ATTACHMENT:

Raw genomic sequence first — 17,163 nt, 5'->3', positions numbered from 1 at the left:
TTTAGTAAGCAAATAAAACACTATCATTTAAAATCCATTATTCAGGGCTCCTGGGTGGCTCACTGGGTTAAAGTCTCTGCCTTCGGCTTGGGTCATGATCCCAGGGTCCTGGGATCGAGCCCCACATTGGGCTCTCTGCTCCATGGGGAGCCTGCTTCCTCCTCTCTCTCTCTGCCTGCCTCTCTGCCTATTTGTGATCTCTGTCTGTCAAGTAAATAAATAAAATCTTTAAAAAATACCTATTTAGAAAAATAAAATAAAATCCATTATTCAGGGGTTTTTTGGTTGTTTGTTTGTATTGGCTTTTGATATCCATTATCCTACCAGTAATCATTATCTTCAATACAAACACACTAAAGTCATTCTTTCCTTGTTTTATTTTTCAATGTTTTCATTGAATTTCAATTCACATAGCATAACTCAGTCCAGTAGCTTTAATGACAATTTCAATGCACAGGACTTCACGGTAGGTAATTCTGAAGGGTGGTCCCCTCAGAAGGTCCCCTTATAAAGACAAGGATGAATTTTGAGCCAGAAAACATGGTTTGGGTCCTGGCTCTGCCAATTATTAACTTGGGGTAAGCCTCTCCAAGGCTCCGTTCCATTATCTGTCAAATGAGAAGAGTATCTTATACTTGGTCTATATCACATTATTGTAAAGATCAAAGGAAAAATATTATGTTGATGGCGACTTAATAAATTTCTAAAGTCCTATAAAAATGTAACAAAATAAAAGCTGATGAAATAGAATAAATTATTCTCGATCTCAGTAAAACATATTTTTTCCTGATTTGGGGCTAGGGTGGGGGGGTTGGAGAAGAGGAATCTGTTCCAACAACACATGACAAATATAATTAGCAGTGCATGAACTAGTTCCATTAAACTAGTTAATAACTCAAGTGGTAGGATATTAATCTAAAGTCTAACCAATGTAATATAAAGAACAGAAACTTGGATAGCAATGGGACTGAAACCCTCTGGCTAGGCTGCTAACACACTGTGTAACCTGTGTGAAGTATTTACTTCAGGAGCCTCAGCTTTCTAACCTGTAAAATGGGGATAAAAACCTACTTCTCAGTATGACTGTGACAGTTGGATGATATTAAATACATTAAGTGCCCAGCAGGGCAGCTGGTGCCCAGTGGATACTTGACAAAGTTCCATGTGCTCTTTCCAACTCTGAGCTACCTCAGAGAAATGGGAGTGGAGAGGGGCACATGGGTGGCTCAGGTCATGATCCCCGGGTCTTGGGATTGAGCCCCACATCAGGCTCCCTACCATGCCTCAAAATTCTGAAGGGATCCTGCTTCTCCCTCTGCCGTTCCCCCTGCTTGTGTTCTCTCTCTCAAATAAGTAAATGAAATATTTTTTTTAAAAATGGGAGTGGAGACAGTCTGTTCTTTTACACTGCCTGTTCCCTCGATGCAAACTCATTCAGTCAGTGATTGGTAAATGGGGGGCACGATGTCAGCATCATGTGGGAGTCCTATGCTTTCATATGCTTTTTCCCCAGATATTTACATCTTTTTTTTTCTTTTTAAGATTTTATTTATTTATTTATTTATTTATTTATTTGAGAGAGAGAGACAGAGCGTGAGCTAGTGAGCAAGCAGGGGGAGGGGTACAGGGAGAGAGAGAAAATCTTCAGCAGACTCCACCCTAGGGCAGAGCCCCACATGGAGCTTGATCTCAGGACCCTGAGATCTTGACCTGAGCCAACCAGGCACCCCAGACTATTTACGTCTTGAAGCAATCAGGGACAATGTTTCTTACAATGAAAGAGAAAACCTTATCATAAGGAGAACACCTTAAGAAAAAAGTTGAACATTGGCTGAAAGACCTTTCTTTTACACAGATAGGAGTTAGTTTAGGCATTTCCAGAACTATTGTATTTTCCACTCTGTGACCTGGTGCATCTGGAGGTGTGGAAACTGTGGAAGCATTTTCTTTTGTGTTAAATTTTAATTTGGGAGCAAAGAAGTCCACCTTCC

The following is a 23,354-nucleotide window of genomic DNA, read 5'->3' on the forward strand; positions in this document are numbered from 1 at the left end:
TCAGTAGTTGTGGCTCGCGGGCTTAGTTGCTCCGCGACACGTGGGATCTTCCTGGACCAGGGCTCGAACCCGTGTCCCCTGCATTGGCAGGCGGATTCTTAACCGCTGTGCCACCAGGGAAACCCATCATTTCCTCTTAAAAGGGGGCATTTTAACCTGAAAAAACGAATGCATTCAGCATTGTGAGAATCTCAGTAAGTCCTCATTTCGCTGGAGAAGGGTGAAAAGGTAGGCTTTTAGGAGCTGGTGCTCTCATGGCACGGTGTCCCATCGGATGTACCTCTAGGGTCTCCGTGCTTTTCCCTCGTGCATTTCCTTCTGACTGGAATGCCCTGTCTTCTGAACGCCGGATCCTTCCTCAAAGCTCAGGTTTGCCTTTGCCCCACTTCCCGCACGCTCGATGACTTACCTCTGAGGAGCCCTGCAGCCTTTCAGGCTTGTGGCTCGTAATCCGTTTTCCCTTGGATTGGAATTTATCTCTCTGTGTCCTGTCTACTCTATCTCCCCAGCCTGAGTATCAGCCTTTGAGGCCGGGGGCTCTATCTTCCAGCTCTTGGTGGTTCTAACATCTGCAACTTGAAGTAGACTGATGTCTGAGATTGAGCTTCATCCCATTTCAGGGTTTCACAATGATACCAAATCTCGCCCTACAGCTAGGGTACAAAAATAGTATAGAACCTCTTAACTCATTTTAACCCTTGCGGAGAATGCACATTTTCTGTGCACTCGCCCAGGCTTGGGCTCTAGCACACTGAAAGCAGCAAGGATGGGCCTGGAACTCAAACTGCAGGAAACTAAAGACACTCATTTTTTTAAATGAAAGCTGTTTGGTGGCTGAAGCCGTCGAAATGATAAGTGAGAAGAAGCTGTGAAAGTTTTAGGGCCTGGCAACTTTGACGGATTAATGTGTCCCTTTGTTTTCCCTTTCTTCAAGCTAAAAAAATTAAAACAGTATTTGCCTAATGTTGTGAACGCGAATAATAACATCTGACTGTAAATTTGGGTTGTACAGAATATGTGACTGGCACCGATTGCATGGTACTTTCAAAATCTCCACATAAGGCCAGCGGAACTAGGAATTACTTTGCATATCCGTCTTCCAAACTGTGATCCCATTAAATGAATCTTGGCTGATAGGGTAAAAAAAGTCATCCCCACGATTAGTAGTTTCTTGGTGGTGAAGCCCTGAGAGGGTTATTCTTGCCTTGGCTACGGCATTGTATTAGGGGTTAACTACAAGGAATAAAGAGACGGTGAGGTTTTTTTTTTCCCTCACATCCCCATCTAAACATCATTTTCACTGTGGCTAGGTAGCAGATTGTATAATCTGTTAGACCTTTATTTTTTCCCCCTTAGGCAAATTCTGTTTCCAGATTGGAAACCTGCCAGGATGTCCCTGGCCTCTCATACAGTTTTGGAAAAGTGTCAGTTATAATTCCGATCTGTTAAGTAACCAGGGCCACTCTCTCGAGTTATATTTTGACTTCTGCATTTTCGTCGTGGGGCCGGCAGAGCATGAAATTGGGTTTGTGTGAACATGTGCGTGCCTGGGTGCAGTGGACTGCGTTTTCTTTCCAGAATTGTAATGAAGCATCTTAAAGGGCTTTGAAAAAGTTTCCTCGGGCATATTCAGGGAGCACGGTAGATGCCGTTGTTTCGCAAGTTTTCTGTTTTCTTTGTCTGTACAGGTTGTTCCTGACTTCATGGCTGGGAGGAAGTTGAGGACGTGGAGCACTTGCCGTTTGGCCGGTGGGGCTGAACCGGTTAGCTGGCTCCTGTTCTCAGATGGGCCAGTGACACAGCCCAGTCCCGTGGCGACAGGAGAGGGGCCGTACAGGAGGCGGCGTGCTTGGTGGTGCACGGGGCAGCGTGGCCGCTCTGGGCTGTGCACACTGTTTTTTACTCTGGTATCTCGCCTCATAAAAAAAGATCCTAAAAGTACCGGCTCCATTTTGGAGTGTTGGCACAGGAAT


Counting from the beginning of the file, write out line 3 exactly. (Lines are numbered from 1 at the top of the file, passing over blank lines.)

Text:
The following is a 23,354-nucleotide window of genomic DNA, read 5'->3' on the forward strand; positions in this document are numbered from 1 at the left end: